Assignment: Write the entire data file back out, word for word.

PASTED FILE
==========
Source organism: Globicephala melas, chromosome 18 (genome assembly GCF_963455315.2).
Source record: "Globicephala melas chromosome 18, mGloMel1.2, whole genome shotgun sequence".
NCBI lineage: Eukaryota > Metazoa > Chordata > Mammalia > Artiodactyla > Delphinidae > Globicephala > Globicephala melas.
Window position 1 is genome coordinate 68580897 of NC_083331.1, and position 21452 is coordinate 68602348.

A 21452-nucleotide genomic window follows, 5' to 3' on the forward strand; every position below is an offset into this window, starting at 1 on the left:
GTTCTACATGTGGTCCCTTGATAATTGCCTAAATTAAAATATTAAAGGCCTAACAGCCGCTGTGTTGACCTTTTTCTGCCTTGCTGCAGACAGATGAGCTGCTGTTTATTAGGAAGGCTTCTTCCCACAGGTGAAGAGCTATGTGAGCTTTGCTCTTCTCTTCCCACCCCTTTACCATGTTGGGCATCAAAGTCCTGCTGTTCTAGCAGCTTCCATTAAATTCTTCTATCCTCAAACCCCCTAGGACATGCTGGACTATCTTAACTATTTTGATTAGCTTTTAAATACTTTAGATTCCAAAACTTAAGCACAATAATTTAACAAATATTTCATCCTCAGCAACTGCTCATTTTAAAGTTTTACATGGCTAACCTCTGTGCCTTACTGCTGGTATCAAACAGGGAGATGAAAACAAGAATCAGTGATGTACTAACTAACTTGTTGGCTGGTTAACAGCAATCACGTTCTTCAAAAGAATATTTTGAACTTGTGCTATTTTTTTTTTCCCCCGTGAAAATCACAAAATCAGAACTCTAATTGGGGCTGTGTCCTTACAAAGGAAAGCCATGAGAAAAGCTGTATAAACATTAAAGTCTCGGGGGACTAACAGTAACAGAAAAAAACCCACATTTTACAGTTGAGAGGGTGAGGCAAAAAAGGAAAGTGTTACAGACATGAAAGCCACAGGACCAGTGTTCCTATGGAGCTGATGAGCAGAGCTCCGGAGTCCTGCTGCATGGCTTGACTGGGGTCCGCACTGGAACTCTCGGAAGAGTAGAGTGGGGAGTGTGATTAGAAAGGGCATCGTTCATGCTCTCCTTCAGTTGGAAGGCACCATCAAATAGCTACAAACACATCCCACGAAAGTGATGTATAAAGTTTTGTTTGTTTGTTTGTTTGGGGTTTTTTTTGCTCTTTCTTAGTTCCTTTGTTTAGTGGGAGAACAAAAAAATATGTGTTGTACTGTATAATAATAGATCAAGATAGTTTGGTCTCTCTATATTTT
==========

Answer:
Source organism: Globicephala melas, chromosome 18 (genome assembly GCF_963455315.2).
Source record: "Globicephala melas chromosome 18, mGloMel1.2, whole genome shotgun sequence".
NCBI lineage: Eukaryota > Metazoa > Chordata > Mammalia > Artiodactyla > Delphinidae > Globicephala > Globicephala melas.
Window position 1 is genome coordinate 68580897 of NC_083331.1, and position 21452 is coordinate 68602348.

A 21452-nucleotide genomic window follows, 5' to 3' on the forward strand; every position below is an offset into this window, starting at 1 on the left:
GTTCTACATGTGGTCCCTTGATAATTGCCTAAATTAAAATATTAAAGGCCTAACAGCCGCTGTGTTGACCTTTTTCTGCCTTGCTGCAGACAGATGAGCTGCTGTTTATTAGGAAGGCTTCTTCCCACAGGTGAAGAGCTATGTGAGCTTTGCTCTTCTCTTCCCACCCCTTTACCATGTTGGGCATCAAAGTCCTGCTGTTCTAGCAGCTTCCATTAAATTCTTCTATCCTCAAACCCCCTAGGACATGCTGGACTATCTTAACTATTTTGATTAGCTTTTAAATACTTTAGATTCCAAAACTTAAGCACAATAATTTAACAAATATTTCATCCTCAGCAACTGCTCATTTTAAAGTTTTACATGGCTAACCTCTGTGCCTTACTGCTGGTATCAAACAGGGAGATGAAAACAAGAATCAGTGATGTACTAACTAACTTGTTGGCTGGTTAACAGCAATCACGTTCTTCAAAAGAATATTTTGAACTTGTGCTATTTTTTTTTTCCCCCGTGAAAATCACAAAATCAGAACTCTAATTGGGGCTGTGTCCTTACAAAGGAAAGCCATGAGAAAAGCTGTATAAACATTAAAGTCTCGGGGGACTAACAGTAACAGAAAAAAACCCACATTTTACAGTTGAGAGGGTGAGGCAAAAAAGGAAAGTGTTACAGACATGAAAGCCACAGGACCAGTGTTCCTATGGAGCTGATGAGCAGAGCTCCGGAGTCCTGCTGCATGGCTTGACTGGGGTCCGCACTGGAACTCTCGGAAGAGTAGAGTGGGGAGTGTGATTAGAAAGGGCATCGTTCATGCTCTCCTTCAGTTGGAAGGCACCATCAAATAGCTACAAACACATCCCACGAAAGTGATGTATAAAGTTTTGTTTGTTTGTTTGTTTGGGGTTTTTTTTGCTCTTTCTTAGTTCCTTTGTTTAGTGGGAGAACAAAAAAATATGTGTTGTACTGTATAATAATAGATCAAGATAGTTTGGTCTCTCTATATTTT